Workers have to stay skilful and healthy as companies raise retirement and re-employment ages, says NTUC Secretary-General Ng Chee Meng

Over 50 companies have raised their retirement and re-employment ages for workers beyond the statutory requirements, says NTUC Secretary-General Ng Chee Meng in an interview with CNA938 on Thursday (15 August).

Mr Ng, who has been urging employers here to go just that, said that this is a “pretty decent” response and added that workers are appreciative of the move.

In July, NTUC announced that around 20 unionised companies including Garden by the Bay, Novotel Clarke Quay Singapore, and ComfortDelGro Group either did not specify a retirement age or had raise it.

Even so, Mr Ng said that there has been some resistance from employers who worry about the cost of raising those ages, from wages to healthcare costs for older workers. These, Mr Ng said, are valid considerations given how businesses are facing external uncertainties on top of domestic pressures.

“I think they are not unfair in stating those concerns,” he added.

“We will have to sit down, put our concerns and challenges on the table, and really think through these issues as tripartite partners.”

In March, Minister of Manpower Josephine Teo said that representatives of the government, unions and employers can agreed on the need to raise the retirement and re-employment ages. Following that, a work group was set up in May to look into the issues, including to evaluate the impact of the Central Provident Fund (CPF) contribution rates for older workers. The group is due to provide an update by September, said Mrs Teo.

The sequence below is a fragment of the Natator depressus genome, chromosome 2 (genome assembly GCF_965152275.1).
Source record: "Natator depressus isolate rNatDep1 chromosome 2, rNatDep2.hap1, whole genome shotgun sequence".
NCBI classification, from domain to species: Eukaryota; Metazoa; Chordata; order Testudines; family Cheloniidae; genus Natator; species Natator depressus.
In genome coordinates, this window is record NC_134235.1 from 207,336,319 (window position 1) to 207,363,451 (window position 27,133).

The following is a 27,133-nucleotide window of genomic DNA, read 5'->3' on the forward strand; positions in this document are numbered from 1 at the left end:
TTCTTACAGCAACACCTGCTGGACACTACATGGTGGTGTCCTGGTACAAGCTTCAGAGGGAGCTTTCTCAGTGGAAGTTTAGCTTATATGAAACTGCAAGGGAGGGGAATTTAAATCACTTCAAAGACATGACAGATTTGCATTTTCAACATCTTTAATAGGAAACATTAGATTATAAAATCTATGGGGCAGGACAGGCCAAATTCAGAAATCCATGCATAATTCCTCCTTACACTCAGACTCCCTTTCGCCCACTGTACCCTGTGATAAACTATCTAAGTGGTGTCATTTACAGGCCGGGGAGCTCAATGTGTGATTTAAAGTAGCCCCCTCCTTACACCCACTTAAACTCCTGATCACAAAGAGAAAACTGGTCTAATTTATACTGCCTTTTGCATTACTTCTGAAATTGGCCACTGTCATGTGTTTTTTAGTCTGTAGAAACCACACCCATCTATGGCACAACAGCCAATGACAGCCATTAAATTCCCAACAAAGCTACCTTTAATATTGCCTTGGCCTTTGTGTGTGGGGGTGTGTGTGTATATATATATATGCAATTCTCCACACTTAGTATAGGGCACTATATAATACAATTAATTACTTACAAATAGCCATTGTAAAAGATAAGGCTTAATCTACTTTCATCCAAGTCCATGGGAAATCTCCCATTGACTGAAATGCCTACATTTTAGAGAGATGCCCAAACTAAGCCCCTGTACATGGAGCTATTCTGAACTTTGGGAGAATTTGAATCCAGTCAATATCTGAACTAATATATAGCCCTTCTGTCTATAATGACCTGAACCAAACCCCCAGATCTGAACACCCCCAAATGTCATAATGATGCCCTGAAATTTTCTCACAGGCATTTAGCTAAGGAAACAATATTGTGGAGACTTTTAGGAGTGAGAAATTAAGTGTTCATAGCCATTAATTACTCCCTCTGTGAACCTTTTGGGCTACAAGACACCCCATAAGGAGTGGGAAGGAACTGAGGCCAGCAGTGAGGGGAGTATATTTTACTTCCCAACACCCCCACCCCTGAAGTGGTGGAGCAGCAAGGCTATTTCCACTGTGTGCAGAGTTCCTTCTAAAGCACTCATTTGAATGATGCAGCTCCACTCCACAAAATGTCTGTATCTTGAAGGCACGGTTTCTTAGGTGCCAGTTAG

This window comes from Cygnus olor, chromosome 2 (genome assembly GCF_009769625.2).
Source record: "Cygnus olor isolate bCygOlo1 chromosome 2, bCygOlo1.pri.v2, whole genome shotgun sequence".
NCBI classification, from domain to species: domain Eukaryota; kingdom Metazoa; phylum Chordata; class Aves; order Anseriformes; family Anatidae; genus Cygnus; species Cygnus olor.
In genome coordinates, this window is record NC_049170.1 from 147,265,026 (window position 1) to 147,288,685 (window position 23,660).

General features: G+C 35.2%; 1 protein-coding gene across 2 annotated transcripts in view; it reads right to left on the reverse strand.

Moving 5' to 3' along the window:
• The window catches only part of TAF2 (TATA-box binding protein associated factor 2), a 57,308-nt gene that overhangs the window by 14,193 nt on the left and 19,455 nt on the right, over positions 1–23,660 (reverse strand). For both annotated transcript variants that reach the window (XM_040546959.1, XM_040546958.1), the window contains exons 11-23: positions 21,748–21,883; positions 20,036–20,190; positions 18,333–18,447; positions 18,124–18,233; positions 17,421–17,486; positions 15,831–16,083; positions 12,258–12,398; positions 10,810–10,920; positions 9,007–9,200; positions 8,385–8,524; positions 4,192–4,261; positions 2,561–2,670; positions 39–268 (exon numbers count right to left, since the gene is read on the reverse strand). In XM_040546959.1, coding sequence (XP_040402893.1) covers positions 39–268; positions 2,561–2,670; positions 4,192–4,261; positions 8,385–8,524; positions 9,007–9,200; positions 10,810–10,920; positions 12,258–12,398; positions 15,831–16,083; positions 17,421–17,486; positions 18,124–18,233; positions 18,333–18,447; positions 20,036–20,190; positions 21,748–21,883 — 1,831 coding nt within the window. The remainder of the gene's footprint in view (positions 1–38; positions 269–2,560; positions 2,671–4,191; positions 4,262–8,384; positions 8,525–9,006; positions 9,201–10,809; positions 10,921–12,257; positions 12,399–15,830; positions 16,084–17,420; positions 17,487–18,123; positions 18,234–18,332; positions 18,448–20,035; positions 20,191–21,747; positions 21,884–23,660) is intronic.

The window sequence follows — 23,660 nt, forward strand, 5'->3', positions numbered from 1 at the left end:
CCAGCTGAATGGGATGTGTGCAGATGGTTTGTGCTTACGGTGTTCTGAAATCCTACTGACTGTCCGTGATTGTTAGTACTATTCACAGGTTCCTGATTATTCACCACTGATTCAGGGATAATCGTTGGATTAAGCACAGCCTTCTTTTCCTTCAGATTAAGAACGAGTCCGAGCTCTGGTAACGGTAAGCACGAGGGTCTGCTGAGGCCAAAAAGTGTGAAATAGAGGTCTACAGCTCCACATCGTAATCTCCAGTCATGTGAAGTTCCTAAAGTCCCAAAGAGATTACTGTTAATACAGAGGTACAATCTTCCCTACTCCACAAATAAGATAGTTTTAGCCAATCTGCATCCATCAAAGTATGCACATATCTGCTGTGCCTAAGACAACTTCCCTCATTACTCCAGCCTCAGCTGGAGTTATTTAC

When ask about NTUC’s stand on the restoration of CPF contribution rates for older workers, Mr Ng, who is also a Minister in the Prime Minister’s Office said that NTUC has been pushing that for quite a while. “We think this is a good re-think of our CPF … on how to plan for adequacy of retirement and so forth, I think it is a necessary thing to do.”

The Institute of Policy Student recently released a report which called for the CPF contribution rates for workers over 55-60 to be restored from 26% to the same levels as younger workers at 37%. The CPF contribution rates for workers aged 60-65 is 16.5% while for those above 65 it’s 12.5%. The report’s suggestion includes increasing those to 37% as well.

On whether those increases would be possible of there was a compromise that could be agreed upon, Mr Ng simply noted that the CPF rates are a subtopic for the tripartite work group and that there would be a formal report “sometime soon”.

When asked about how companies and workers are being helped by the labour movement to cope with technological disruptions, Mr Ng said that NTUS has collaborated with companies to set up training committees the help “institutionalise” the training aspects. The labour chief added that there were still companies that do not know what technology can help with their problems nor how to acquire these technologies or how to use them.

On the side of workers, there is still fear that technology will take over their jobs. On this, Mr Ng said it is important to shift mindsets to start recognising technology as “a friend and enabler”, which is one of the objectives of the training committees.

In April, NTUC announced that they hope to formed 1,000 committees across all six industry transformation map groups in the span of three years which will benefit approximately 330,000 employees.

Mr Ng also noted in the interview that some most of his employers are “fair people” who will pay their employees for the work they do, regardless of age. He stressed that productivity and skills are key for employers.

However, he also asserted that workers will have to play their part in staying up to day with relevant skills and picking up added skills to stay productive. “Age will not really be that much of a factor if you are skilful and you keep healthy,” he stressed.